How to Make RPGs Scary
There are a lot of horror RPGs out there and around this time of year is when all the GMs out there start breaking them out. I’ve run more than a few in my day (I ran a whole Ravenloft campaign way back in the day), and I’ve had my mix of successes and failures. By success, of course, I mean the games were actively freaky and frightening. By ‘failure’, I mean everybody merely had the same good time they had during all other RPGs. That’s okay and everything, but let’s face it–if you’re playing or running Call of Cthulhu, you intend for it to be a frightening/thrilling experience.
There is a colossal hurdle to overcome, however, when trying to make an RPG scary. It is, quite simply, this: your friends are not afraid of you. They just aren’t, and they particularly aren’t while sitting back on your couch, popping Doritos, and googling stuff on their iPhone. Ain’t gonna happen. You can write the creepiest module in existence, practice your Vincent Price impression for years, and place the PCs in the most intolerable peril ever and they won’t bat an eyelash. Why? You aren’t scary.
So, what to do? Below, I have a set of simple rules to follow that will help. The thing that will help the most, however, is to be a good storyteller and a good performer–commit to your creepiness and don’t let up or break character. The more engrossed you are in the adventure, the more engrossed they will be. This doesn’t just go for horror games, but it is a place where it is especially important. Beyond that, you have the rules, as follows:
Rule #1: Silence, Please
Horror RPGs don’t work without everybody cooperating. Since everybody, presumably, wants to be freaked out, this shouldn’t be a problem. The idea here is for everybody to be quiet when not speaking for their character and to remain focused on the action. No googling on their iPhone (in fact, turn the phones off!), no chatting about their days, no having a sidebar about the kind of pizza to order. Quiet. Silence. Focus. Nothing is scarier than playing with volume in a game–lower your voice to draw them in, to have them straining to hear the words, and then shout the climax to their utter surprise. You can’t do this if Bill is in the corner watching YouTube videos.
Rule #2: Setting and Mood
Try to play somewhere dark and, preferably, quiet (as per Rule #1). Candlelight or a fireplace is best. Music should be creepy and should fit the mood. If you’re going to order food, make sure it is done and the food is there before the game starts. It’s okay for folks to eat while you are playing, of course, but don’t get interrupted by the pizza guy–it breaks the spell, as it were, for everybody to stand up and fumble around for cash (plus you’ll probably have to turn on the lights). Setting the mood helps Rule #1 actually happen and gets people into the zone. The more they play along, the better things will go.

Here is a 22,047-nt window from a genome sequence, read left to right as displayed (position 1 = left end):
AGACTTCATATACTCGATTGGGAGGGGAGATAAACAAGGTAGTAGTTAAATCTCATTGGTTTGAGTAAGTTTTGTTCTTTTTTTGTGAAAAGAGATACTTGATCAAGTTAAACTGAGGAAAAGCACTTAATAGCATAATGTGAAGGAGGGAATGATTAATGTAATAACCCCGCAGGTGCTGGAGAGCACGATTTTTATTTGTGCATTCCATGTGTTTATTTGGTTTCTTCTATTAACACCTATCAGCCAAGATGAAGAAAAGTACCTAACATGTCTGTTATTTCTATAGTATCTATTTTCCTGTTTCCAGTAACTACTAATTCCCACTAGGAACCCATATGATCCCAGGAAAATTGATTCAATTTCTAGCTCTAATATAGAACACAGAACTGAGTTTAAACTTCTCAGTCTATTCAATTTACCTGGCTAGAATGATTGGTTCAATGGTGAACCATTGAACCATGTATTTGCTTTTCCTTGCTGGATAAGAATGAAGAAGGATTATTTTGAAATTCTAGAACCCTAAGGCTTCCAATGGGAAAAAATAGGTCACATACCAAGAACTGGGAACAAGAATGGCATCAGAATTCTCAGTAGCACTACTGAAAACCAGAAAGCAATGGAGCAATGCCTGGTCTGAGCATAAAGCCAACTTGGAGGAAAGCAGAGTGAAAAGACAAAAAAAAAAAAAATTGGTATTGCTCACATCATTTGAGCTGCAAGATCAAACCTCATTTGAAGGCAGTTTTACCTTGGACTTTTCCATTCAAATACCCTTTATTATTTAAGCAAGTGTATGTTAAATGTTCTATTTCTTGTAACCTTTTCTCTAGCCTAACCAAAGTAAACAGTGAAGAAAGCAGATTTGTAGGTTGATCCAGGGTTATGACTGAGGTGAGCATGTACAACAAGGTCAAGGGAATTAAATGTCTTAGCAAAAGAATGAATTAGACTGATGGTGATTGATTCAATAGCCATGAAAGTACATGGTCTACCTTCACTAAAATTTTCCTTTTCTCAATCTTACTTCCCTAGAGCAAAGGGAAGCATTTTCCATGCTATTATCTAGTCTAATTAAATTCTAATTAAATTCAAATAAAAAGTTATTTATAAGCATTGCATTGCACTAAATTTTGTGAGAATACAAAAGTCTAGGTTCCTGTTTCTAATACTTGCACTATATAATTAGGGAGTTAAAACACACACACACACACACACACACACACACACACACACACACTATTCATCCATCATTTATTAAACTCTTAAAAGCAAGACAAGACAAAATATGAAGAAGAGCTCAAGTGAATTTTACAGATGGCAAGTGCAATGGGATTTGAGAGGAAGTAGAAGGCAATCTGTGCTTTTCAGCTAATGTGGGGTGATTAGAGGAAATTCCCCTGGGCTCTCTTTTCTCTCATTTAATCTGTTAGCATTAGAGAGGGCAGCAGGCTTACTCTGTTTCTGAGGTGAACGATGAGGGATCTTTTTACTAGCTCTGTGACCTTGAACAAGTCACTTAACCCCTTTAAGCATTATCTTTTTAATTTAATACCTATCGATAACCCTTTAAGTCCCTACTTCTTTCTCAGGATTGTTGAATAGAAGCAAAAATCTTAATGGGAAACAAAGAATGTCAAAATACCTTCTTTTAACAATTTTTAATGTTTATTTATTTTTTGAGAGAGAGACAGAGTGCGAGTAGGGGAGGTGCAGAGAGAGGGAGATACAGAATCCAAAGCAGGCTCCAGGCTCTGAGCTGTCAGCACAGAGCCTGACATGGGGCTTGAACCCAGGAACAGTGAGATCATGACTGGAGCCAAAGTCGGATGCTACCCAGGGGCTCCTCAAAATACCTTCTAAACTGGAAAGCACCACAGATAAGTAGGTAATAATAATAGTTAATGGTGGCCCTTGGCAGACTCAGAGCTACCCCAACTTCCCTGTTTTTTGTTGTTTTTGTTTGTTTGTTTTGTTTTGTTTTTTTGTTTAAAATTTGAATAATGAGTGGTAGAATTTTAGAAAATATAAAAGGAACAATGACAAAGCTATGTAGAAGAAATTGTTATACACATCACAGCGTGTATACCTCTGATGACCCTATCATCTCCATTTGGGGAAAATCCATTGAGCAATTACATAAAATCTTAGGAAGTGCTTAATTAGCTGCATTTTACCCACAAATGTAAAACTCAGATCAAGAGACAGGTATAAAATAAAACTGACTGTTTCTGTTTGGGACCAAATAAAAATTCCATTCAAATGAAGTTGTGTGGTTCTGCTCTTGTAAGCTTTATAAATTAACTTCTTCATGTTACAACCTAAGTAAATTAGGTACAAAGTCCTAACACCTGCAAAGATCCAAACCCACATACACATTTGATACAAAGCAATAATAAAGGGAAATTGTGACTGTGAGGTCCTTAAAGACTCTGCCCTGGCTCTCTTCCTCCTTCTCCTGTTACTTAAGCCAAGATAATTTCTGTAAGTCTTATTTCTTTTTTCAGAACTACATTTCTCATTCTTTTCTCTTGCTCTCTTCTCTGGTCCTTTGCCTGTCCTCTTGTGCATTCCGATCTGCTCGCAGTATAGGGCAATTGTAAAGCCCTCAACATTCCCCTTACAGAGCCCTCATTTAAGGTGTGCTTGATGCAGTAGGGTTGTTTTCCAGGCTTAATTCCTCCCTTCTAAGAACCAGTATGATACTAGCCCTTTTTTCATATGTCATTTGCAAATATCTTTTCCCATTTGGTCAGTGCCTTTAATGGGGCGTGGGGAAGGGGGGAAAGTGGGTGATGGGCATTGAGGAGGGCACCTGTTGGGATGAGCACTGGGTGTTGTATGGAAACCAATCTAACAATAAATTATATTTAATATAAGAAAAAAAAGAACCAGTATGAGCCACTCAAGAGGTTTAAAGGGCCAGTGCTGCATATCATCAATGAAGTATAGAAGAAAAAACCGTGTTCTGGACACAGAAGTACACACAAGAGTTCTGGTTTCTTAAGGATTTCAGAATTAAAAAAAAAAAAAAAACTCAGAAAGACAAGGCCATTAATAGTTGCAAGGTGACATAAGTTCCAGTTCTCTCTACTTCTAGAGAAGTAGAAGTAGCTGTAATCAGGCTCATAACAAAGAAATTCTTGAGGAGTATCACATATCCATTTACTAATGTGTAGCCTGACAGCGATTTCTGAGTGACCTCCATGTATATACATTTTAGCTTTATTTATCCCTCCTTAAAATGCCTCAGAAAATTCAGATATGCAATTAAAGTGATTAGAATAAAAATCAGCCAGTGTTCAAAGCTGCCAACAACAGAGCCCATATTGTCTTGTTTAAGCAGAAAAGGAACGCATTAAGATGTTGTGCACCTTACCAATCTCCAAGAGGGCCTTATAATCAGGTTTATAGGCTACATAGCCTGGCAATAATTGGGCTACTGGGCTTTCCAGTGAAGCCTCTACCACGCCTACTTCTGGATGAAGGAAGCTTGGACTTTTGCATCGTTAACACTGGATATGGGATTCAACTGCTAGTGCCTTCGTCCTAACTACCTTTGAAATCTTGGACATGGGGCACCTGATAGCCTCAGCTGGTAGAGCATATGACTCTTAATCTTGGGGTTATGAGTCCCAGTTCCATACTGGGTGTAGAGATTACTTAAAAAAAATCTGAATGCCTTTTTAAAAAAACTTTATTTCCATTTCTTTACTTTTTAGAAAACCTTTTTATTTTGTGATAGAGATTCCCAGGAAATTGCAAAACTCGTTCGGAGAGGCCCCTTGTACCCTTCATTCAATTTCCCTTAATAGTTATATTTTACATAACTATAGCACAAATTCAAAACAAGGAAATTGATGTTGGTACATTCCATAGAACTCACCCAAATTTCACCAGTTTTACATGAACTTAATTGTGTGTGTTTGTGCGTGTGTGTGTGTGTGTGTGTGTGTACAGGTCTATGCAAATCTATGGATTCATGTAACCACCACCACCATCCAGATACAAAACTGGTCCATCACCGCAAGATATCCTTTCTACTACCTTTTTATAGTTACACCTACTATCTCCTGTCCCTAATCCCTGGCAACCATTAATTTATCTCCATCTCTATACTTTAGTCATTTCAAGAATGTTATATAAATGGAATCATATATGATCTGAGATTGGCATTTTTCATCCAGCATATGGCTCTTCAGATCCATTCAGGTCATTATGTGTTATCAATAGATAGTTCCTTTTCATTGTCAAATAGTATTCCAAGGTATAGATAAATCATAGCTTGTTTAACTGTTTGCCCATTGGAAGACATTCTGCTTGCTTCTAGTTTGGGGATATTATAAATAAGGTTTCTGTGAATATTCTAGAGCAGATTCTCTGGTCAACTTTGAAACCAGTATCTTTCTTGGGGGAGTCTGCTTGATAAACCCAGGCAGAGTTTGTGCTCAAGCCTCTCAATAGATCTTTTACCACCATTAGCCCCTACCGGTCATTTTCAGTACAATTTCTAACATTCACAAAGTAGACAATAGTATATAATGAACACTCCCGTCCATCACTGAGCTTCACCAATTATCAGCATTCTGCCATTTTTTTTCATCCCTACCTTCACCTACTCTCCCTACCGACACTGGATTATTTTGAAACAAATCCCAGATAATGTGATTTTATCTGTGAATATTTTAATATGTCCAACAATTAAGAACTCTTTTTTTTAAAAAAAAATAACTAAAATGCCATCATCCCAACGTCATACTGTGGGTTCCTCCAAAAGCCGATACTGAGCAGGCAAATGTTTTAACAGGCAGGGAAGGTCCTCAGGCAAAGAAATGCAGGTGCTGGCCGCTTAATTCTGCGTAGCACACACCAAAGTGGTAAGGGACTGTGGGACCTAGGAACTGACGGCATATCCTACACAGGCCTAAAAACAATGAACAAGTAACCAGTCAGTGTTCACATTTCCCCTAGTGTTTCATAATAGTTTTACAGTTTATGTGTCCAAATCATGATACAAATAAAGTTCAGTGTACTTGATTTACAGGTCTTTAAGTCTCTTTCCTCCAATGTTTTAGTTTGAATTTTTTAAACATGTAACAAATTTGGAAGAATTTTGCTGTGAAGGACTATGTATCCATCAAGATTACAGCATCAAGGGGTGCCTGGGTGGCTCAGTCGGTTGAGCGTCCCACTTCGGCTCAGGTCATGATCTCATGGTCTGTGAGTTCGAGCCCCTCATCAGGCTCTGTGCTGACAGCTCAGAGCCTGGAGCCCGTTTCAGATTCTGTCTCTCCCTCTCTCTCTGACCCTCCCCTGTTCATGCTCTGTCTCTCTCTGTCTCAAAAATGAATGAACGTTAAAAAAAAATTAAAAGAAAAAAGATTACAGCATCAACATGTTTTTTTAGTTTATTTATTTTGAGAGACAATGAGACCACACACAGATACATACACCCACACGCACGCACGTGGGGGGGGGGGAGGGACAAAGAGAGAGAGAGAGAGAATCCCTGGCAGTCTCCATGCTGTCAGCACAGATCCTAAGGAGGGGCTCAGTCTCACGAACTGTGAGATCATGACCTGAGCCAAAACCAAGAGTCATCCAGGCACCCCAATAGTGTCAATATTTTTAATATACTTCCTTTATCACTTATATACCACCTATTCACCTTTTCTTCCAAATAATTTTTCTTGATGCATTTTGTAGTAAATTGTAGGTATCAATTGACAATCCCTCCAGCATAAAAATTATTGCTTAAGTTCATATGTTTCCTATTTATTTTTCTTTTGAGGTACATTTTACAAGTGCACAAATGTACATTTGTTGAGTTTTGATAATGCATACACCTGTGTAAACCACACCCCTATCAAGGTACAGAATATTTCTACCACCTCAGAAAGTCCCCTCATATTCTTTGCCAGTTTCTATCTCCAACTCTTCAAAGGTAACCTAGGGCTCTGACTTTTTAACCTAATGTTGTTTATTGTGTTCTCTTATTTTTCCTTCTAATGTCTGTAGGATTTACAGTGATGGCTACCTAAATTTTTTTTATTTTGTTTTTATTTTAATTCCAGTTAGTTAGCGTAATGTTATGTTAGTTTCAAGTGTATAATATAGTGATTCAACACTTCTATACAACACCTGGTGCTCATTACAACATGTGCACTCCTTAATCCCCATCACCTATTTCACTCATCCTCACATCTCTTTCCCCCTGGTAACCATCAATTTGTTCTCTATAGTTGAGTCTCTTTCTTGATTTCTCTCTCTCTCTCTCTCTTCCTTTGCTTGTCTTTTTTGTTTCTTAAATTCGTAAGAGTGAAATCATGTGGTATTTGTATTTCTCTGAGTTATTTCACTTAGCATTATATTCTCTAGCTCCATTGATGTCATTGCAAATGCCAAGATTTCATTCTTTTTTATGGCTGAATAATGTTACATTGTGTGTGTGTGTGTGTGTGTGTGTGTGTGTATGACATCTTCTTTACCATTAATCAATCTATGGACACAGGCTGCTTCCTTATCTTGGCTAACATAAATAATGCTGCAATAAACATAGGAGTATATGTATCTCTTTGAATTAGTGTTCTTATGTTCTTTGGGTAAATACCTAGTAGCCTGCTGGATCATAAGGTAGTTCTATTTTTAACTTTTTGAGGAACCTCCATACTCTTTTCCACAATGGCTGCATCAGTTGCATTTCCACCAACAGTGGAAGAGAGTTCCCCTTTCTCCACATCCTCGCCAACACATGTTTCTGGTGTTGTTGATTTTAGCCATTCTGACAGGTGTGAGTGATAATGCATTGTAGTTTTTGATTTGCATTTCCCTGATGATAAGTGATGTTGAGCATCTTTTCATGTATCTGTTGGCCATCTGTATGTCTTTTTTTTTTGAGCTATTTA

Rule #3: Screw Mechanics
Horror RPGs work best with very, very simple rule systems. Roll one or two dice and have done, move on. Don’t ever break the flow of action to handle rules, and never stop a scene to roll dice. Roll dice before or after the scary, never during. If possible, don’t roll dice at all. Dice don’t make things scary and they break the mood to pieces, so use them sparingly. If you can handle it, have the GM roll the majority of the tests him- or herself and describe the results. Horror RPGs aren’t about your awesome dice rolls–they are all about the story and the mood. Of couse the PCs should get to make some rolls, sure–this is a game–but don’t let it interfere with the scary.
Rule #4: Show don’t Tell
A venerable rule for writers, but not necessarily so venerable for GMs. In a Horror RPG, a vampire is not ‘a vampire’. A vampire is a pale, handsome man with a plastic smile and eyes so dark they seem like pits. His handshake is cool, hard, and with no sign of a pulse–like shaking the hand of a store mannequin. The zombies that are chasing you? Describe their smell. Describe the sound of their bloody feet spattering against the pavement as they shamble closer. Your gun doesn’t do ’7 points of damage’, it rips a bloody hole through the fleshy part of the alien’s bat-like wings, releasing a stale odor of something cold and ancient that tingles at the back of your throat. Now, its beetley head and compound eyes swivel from the child half-eaten by its gory mandibles and, in a way that chills your bones, you know that it sees you. And it hates.
Get the idea?
There are probably other rules I’m not thinking of, but these are the main ones. Folow them, and I guarantee your game will be creepier and your players will have a great time. It’s a lot of work, but it’s worth it.